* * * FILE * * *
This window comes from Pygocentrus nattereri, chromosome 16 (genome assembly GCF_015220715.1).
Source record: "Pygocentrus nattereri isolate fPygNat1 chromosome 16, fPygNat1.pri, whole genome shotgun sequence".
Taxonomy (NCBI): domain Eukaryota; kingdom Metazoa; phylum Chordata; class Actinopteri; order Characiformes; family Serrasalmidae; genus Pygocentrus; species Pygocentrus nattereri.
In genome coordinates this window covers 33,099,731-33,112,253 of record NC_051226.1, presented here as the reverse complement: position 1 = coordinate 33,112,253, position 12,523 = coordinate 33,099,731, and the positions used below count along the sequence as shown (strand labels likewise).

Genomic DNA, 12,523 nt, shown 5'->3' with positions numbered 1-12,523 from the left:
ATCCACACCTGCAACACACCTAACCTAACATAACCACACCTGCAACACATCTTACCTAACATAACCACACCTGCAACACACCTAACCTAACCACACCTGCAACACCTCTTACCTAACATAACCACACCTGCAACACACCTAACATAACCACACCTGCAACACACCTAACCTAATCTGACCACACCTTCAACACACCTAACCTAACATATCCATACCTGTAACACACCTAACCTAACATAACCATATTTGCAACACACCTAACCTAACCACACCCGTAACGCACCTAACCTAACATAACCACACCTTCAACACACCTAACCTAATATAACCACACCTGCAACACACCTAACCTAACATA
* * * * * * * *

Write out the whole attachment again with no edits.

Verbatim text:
This window comes from Pygocentrus nattereri, chromosome 16 (genome assembly GCF_015220715.1).
Source record: "Pygocentrus nattereri isolate fPygNat1 chromosome 16, fPygNat1.pri, whole genome shotgun sequence".
Taxonomy (NCBI): domain Eukaryota; kingdom Metazoa; phylum Chordata; class Actinopteri; order Characiformes; family Serrasalmidae; genus Pygocentrus; species Pygocentrus nattereri.
In genome coordinates this window covers 33,099,731-33,112,253 of record NC_051226.1, presented here as the reverse complement: position 1 = coordinate 33,112,253, position 12,523 = coordinate 33,099,731, and the positions used below count along the sequence as shown (strand labels likewise).

Genomic DNA, 12,523 nt, shown 5'->3' with positions numbered 1-12,523 from the left:
ATCCACACCTGCAACACACCTAACCTAACATAACCACACCTGCAACACATCTTACCTAACATAACCACACCTGCAACACACCTAACCTAACCACACCTGCAACACCTCTTACCTAACATAACCACACCTGCAACACACCTAACATAACCACACCTGCAACACACCTAACCTAATCTGACCACACCTTCAACACACCTAACCTAACATATCCATACCTGTAACACACCTAACCTAACATAACCATATTTGCAACACACCTAACCTAACCACACCCGTAACGCACCTAACCTAACATAACCACACCTTCAACACACCTAACCTAATATAACCACACCTGCAACACACCTAACCTAACATA